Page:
Archive for the italian Category

Moose Peposo

Posted in cabbage, discount, italian, moose, stew with tags , , , , , , , , , , , , , , , , , on November 21, 2015 by oskila

For some reason our local shop has started offering comparatively cheap game meat relatively regularly. This time they sold stewing bits of moose cheaper than beef.

Foodstuffs I don’t normally buy, like game, come with enough sense of occasion to also provoke a blog post, which is why this is the third installment of game meat in a short amount of time. Also, game is a bit more friendly to the environment (if not to the individual moose) than domesticated and factory-farmed meats.

I’ve had my eyes on the classic Tuscan dish Peposo for a few years now, but never actually cooked it. Legend has it the dish was invented by furnace workers who made terra-cotta tiles for the Florence cathedral. Cheap beef cooked in local Chianti wine in terra-cotta pots for hours on end. In other words, high foodie fashion some 500 years later.

It’s always fun when there’s a schism regarding original recipes. Modern recipes contain lots of tomatoes, but the dish would have originated in pre-columbian times, when tomatoes were only found in South America. I decided for something in between – adding a small spoon of tomato paste for deeper umami flavor.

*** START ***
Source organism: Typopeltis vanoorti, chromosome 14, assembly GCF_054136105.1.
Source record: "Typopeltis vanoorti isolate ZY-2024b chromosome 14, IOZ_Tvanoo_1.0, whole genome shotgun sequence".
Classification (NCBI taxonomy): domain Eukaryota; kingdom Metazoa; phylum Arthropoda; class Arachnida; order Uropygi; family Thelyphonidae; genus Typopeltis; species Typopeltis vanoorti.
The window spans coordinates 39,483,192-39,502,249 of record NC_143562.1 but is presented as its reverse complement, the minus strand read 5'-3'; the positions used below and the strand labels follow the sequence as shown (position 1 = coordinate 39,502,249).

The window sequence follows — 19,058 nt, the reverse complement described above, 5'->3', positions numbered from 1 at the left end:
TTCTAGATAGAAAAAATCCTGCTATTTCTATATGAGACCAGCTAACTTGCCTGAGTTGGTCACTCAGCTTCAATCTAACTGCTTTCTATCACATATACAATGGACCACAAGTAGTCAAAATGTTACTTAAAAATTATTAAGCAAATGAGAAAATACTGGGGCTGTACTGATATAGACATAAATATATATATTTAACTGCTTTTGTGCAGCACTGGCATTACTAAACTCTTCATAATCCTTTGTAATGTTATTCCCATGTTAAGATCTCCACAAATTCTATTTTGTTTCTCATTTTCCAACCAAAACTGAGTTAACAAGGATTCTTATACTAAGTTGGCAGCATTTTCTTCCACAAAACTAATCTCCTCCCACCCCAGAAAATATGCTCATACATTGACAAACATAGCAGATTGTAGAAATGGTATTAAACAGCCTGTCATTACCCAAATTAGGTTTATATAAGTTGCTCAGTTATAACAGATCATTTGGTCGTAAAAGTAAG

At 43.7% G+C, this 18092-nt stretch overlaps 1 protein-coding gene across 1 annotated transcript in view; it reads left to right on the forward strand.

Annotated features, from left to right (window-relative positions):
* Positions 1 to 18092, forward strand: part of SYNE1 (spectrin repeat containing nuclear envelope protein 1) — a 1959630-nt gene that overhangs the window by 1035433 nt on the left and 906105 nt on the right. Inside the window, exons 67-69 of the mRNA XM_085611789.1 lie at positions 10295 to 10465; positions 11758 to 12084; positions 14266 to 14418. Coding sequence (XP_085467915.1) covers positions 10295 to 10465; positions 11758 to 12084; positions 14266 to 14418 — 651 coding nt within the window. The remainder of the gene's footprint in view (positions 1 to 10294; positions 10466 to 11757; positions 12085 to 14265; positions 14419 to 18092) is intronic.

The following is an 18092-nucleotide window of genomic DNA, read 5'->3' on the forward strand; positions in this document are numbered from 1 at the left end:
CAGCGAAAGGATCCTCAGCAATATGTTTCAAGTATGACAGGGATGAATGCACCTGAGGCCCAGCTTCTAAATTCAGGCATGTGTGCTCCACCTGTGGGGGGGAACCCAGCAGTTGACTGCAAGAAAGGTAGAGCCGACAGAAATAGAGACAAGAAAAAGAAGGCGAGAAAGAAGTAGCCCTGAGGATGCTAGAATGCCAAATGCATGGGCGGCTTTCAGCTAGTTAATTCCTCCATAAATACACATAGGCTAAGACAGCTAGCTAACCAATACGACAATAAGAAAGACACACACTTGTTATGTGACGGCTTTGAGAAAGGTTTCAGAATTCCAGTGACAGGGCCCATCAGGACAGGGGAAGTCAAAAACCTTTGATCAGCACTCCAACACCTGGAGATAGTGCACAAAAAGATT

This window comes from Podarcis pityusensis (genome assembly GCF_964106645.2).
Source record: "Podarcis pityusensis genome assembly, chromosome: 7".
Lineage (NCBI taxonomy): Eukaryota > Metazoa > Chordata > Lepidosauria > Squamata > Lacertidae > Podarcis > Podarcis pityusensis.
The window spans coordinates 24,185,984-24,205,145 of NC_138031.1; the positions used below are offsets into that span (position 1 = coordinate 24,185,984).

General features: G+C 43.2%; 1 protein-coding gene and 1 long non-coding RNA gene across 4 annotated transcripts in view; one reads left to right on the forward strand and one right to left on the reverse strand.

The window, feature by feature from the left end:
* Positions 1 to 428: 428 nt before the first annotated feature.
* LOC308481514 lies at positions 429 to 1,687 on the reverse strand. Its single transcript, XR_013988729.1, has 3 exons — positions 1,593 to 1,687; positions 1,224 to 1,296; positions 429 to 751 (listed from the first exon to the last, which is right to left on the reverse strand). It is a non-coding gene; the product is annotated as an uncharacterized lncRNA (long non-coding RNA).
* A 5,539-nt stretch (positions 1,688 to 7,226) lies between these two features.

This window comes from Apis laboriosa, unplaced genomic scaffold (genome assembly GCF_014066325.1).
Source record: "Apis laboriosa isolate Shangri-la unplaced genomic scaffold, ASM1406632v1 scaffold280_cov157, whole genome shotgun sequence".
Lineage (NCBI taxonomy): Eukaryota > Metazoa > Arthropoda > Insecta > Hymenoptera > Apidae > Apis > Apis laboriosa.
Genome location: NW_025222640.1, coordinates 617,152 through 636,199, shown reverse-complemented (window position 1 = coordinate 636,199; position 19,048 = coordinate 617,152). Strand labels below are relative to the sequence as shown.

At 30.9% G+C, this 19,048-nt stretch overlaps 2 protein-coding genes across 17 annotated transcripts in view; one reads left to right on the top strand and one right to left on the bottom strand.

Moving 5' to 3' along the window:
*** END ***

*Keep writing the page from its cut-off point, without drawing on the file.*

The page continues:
Personally I also wonder about the amount of pepper. As far as I know pepper was very very expensive during the renaissance. Would labourers (albeit skilled) really be able to afford that amount of pepper just for an everyday stew with cheap cuts of beef? Will have to look into that…

peposoingredienser

The ingredient list is very short: Meat, Chianti, black pepper, garlic (and tomato paste). Peposo isn’t a subtle dish. For a pound of moose I used half a head of garlic, a pint of wine and ten grams of pepper (substituting half the amount for long pepper which has more spicy notes that go well with game). In an embarrassing fit of illiteracy I ground the pepper up instead of using it whole like the recipe I used for reference said. The result was quite hot, but still enjoyable.

peposotimelapse

Top-left image: Everything combined in cast iron pot and brought to a boil while the oven heats to 150° C. Top-right: Pot after an hour in the oven. Bottom-left: the two hour mark. Bottom-right: Decided to declare dinner after three and a half hours.

peposokål

According to the interwebs common side dishes for peposo are sautéed spinach and beans. I decided on a slightly more Swedish option and creamed some savoy cabbage. Grilled bread is also an important part of the peposo experience.

pepososerved.jpg
Moose peposo smeared on bread, with creamed savoy cabbage and what was left of the wine.

Final thoughts on this moose peposo: The meat was very lean. A fattier cut would probably have done favours for the flavours. To accompany the moose I went for a quite robust type of Chianti. A lighter wine would probably have been better. Even though there seems to be quite a lot of garlic in this dish, it disappeared completely. (might not have done so if the pepper wasn’t ground)

Three year celebration

Posted in dairy, eggs, italian with tags , , , , , , , on October 22, 2014 by oskila

The little wordpress notification gnome just told me it’s three years since I registered nerdcuisine.wordpress.com! How time flies… Regular readers (if any are left) have noticed a decline in activity over the last year or so. Baby Olivia says hi :)